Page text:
San Diego Law Review 47:919-934 (2010)

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Abstract
We sometimes exempt people from generally applicable laws when compliance would violate their rights of conscience. In “The Significance of Conscience,” Kent Greenawalt discusses a variety of issues about the proper scope and subject matter of claims of conscience. He argues that we should generally give nonreligious claims comparable treatment to religious claims but argues further that there are special reasons to accommodate religious claims that ought to factor into our deliberations. In this brief comment, I discuss Greenawalt’s analysis and propose a method to avoid differentiating between religious and nonreligious claims, at least in many contexts. I describe “alternative burdens” that can be imposed on those who make claims of conscience that increase the likelihood that their claims are made sincerely and, if granted, are subsequently perceived as fair. The proposed approach makes it generally irrelevant whether a claim is founded on religious or nonreligious reasoning. (This comment was written for the University of San Diego School of Law Symposium, “Freedom of Conscience: Stranger in a Secular Land.”)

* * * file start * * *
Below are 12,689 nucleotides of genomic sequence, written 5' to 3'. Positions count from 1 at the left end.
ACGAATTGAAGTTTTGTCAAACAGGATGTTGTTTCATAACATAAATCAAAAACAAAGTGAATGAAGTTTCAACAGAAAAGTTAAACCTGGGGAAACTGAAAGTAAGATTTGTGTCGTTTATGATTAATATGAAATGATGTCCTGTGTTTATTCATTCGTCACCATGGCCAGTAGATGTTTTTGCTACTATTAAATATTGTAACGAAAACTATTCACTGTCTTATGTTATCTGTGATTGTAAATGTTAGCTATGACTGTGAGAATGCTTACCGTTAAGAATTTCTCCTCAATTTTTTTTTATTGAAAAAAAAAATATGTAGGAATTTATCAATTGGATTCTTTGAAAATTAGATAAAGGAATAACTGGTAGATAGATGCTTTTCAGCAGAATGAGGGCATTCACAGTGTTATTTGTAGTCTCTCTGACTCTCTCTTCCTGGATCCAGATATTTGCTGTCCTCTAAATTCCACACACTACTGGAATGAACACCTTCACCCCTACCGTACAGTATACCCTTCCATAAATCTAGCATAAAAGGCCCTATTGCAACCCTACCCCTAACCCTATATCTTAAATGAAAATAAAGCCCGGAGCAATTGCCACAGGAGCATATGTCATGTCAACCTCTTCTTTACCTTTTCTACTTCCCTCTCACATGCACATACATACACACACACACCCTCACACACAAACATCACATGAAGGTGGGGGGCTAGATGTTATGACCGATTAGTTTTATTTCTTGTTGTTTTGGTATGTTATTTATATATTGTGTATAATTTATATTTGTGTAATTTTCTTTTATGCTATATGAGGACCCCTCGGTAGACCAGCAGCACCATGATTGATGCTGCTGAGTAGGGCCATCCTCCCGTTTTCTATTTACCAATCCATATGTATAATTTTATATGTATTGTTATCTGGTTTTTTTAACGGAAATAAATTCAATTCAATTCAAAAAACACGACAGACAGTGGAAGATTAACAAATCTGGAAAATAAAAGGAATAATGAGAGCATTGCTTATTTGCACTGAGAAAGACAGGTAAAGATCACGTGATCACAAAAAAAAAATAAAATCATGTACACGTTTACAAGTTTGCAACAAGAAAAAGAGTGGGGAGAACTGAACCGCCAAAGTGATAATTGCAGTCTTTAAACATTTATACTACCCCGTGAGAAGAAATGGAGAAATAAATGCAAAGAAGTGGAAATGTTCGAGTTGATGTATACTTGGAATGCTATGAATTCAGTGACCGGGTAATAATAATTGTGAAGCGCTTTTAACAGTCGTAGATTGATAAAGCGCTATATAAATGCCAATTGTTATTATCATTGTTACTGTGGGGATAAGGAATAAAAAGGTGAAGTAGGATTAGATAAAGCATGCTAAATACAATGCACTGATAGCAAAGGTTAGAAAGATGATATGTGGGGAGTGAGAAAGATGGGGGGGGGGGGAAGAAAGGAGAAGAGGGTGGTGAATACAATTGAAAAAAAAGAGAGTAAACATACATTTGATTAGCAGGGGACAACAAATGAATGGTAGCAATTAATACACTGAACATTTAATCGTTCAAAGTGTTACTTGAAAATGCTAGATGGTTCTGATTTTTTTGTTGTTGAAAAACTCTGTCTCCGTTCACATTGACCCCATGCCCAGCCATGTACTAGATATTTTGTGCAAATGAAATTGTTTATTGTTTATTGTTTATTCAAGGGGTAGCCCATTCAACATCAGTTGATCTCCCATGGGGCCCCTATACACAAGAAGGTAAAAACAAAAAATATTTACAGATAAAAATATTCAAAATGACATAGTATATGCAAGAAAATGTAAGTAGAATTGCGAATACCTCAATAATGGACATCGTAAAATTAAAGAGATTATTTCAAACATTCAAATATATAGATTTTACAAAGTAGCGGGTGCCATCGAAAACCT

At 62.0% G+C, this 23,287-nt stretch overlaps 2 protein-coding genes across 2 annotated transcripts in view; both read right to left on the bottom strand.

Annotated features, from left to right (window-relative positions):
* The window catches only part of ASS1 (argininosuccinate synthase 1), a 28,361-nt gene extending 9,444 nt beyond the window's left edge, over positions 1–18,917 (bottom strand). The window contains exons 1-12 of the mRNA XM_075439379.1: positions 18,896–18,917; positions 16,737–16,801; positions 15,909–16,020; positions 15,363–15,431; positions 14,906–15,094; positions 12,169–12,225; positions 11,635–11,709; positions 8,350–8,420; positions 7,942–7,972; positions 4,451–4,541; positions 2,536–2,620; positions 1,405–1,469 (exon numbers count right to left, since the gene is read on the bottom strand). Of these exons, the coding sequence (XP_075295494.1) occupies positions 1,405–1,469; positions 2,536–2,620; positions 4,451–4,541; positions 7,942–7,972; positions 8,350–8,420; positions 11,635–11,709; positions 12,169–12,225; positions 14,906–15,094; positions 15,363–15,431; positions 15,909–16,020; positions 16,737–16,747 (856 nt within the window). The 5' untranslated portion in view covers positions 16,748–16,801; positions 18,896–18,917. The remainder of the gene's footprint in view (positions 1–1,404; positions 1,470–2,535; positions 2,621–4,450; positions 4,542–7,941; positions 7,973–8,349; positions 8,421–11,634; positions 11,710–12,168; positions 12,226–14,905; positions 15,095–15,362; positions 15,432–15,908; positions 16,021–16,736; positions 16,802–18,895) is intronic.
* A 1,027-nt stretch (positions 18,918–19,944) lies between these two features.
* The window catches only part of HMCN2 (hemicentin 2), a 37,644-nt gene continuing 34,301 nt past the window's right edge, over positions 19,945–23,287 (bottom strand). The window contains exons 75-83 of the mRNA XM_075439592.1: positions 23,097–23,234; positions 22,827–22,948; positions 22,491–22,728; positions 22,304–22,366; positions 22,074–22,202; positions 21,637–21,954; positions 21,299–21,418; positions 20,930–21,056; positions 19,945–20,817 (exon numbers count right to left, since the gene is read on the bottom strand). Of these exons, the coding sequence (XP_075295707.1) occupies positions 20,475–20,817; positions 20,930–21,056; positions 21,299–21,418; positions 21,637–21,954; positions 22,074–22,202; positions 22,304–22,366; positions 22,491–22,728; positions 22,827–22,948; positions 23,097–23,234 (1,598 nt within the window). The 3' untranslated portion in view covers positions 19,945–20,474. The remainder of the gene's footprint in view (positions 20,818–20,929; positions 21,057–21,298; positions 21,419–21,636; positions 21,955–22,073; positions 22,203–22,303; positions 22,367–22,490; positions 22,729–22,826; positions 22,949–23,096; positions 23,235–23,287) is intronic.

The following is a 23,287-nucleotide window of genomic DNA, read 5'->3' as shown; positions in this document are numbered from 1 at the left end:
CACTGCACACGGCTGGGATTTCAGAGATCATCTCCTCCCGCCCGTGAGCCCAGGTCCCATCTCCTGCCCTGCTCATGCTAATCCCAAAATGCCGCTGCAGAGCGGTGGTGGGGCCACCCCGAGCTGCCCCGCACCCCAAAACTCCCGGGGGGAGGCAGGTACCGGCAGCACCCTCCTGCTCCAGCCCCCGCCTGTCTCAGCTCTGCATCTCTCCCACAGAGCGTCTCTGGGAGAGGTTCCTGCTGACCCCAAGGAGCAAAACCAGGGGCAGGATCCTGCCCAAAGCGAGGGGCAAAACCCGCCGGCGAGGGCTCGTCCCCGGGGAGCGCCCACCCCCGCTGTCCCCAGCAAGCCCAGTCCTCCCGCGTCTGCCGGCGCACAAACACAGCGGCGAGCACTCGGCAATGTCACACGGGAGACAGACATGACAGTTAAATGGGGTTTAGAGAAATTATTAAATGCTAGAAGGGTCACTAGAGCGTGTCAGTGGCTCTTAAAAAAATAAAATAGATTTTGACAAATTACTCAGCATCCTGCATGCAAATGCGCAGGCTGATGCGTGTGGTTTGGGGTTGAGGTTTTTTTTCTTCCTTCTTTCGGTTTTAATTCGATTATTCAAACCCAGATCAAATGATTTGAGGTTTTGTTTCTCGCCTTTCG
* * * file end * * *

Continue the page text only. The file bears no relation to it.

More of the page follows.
Keywords conscience  freedom of conscience  conscription  religion  pharmacists
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